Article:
Benzinger, Tammie:  Dr. Benzinger`s research focuses on translating advanced neuromagnetic resonance imaging techniques from small animal research in the Department of Radiology, to translational research in the Center for Clinical Imaging Research (CCIR), and into clinical practice. In particular, her current research focuses on using directional diffusivity measurements derived from diffusion tensor imaging (DTI) to measure axonal and myelin damage in pediatric and adult demyelination, dysmyelinating diseases, in traumatic brain injury (TBI), and as a function of aging. Diseases under study in Dr. Benzinger`s laboratory include multiple sclerosis (MS), acute disseminated encephalomyelitis (ADEM), adrenoleukodystrophy, Krabbe`s disease, Pelizaeus-Merzbacher`s disease, and head trauma. In addition, Dr. Benzinger combines advanced neuromagnetic resonance techniques, such as DTI and spectroscopy, and positron emission tomography (PET) to study interactions between normal aging, Alzherimer`s disease, depression, and delirium in older adults.  Collaborators: Achilefu, Ackerman, Hershey, Culver, Woodard

Culver, Joseph:  Dr. Culver’s Lab develops neurophotonic technology for mapping brain function in humans and animal models. With the goal of producing high-performance portable brain imaging in humans, his group has been developing a series of innovations for diffuse optical tomography (DOT) instrumentation and algorithms. Recently they presented the first DOT system capable of mapping distributed brain function and networks (Nature Photonics). Applied projects include mapping brain function in infants in the neonatal ICU, and in stroke patients in the Adult ICU. In parallel with human imaging efforts, the Culver lab is also developing mouse equivalent measurements of functional connectivity using optical intrinsic signal imaging (fcOIS) - so as to link human fcMRI with mouse models of disease (e.g., amyloid-beta models of Alzheimer’s, stroke, brain tumors, autism). Recently, to work with faster physiological signals, they have extend fcOIS to mice with genetically encoded calcium indicators and are exploring transitions between awake/sleep and anesthesia. Collaborators: Achilefu, Ackerman, Anastasio, Bruchas, Hershey, O’Sullivan, Petersen, Shokeen.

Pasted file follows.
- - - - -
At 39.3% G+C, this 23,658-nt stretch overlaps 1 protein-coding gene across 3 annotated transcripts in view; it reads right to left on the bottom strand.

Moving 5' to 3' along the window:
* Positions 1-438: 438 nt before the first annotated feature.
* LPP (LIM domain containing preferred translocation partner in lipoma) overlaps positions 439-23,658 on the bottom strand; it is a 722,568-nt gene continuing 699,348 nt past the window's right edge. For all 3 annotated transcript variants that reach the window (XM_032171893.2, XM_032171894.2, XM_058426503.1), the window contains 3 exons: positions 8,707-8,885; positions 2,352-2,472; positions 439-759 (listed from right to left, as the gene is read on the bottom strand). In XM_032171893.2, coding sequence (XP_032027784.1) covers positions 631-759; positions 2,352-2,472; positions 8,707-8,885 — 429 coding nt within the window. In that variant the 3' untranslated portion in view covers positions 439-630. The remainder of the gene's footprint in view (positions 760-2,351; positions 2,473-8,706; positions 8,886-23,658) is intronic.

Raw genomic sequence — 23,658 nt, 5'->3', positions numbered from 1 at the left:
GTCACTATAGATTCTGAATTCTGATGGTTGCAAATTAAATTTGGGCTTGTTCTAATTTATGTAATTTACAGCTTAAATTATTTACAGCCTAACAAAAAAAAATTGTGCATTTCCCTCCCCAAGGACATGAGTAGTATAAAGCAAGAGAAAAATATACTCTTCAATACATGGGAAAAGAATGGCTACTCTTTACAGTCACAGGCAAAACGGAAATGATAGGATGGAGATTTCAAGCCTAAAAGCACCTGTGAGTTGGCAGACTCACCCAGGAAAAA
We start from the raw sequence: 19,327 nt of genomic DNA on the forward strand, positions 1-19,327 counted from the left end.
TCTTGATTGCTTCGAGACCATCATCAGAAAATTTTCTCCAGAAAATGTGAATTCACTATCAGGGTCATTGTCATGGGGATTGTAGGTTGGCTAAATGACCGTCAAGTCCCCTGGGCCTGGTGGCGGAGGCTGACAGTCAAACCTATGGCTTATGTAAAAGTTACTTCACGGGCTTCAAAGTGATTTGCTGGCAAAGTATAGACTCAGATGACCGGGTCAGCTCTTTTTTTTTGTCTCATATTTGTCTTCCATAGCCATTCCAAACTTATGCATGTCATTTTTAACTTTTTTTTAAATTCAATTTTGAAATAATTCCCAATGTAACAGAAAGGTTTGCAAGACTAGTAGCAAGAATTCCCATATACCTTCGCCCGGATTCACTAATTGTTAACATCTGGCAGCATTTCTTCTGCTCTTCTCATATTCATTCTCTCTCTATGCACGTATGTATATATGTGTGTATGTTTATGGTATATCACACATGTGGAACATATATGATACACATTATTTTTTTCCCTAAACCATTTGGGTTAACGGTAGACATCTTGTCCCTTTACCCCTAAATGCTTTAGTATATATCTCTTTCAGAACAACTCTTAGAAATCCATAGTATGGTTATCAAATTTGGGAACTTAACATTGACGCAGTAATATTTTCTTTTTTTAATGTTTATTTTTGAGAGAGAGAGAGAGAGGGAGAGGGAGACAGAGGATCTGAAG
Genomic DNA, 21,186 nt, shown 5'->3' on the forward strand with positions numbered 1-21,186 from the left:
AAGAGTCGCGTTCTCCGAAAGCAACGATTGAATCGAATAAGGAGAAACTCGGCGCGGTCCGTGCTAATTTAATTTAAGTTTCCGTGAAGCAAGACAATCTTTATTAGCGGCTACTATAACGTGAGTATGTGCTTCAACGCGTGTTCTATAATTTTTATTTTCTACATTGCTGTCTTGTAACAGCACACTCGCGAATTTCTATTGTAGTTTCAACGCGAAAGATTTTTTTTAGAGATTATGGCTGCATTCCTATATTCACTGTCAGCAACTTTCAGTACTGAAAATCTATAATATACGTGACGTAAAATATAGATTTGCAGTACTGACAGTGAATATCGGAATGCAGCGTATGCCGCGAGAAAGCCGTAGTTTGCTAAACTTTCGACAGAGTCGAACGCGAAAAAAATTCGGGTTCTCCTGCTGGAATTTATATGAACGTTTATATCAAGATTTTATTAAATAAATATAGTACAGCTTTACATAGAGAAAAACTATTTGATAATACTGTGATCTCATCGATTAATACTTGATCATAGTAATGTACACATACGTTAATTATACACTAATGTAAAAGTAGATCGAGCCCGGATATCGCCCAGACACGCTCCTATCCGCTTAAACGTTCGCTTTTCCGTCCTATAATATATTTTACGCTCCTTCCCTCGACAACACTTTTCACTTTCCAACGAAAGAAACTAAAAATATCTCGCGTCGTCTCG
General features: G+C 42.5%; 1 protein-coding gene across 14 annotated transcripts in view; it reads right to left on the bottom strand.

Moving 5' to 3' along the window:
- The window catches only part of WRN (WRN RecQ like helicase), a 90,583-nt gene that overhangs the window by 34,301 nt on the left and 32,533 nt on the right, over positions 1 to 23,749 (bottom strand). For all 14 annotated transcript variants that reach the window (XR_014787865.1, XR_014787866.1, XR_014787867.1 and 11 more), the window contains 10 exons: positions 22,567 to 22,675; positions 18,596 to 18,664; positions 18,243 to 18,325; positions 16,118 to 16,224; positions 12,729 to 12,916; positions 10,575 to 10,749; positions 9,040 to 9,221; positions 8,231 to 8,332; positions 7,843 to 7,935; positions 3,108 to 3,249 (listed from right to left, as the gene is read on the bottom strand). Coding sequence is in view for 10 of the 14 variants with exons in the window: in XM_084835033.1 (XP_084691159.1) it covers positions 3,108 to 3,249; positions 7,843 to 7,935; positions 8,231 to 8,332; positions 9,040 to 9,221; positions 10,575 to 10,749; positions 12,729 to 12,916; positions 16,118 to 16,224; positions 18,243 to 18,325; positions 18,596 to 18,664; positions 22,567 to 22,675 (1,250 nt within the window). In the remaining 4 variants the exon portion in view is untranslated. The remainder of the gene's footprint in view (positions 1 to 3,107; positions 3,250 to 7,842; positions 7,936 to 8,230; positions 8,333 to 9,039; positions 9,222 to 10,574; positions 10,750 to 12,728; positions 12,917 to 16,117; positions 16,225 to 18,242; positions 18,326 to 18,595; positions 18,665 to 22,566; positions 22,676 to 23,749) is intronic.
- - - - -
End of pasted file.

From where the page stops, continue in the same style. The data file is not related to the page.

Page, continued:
Shokeen, Monica:  Dr. Shokeen’s lab has expertise in the development and evaluation of molecularly targeted small molecule and multi-functional macromolecular bio-conjugates for nuclear and optical imaging of cancer and cardiovascular diseases. Her group aspires to utilize the translational capabilities of quantitative imaging modalities (PET, SPECT, FMT and MRI) to bring the bench side discoveries into patient care. Working on the chemistry of imaging, the Shokeen lab has been evaluating high-affinity 64Cu labeled-Very Late Antigen-4 (VLA-4) targeted PET radiopharmaceuticals to assess disease progression and response to treatment in pre-clinical mouse and human models of multiple myeloma by quantitative receptor measurements. The ultimate goal of these studies is successful clinical translation. Her group is also investigating the unique metabolic pathways and metabolite fate tracking in multiple myeloma tissues by using 13C edited 1H NMR and 11C-Acetate/PET-CT imaging. Additionally, as part of a multi-PI team, the Schokeen lab is developing a high-throughput optical in vivo imaging platform for the detection of unstable plaque in carotid arteries using a novel custom built Fluorescence Molecular Tomography (FMT) system. Collaborators: Woodard, Achilefu, Culver. 

Tai, Yuan-Chuan:  Dr. Tai’s team conceived and demonstrated the feasibility of the virtual-pinhole PET insert technology for improving the image resolution of existing human and animal PET scanners. This technology is currently being evaluated for whole-body cancer staging to improve the sensitivity of metastatic cancer detection. Additionally, Tai’s lab has developed several high resolution PET and multimodality imaging systems for preclinical, clinical, and functional plant imaging applications. The plant PET imager is now used routinely for molecular plant imaging research and has brought the in vivo imaging technology to plant scientists and triggered new interdisciplinary researches across multiple universities and institutions. Collaborators: O’Sullivan, Laforest.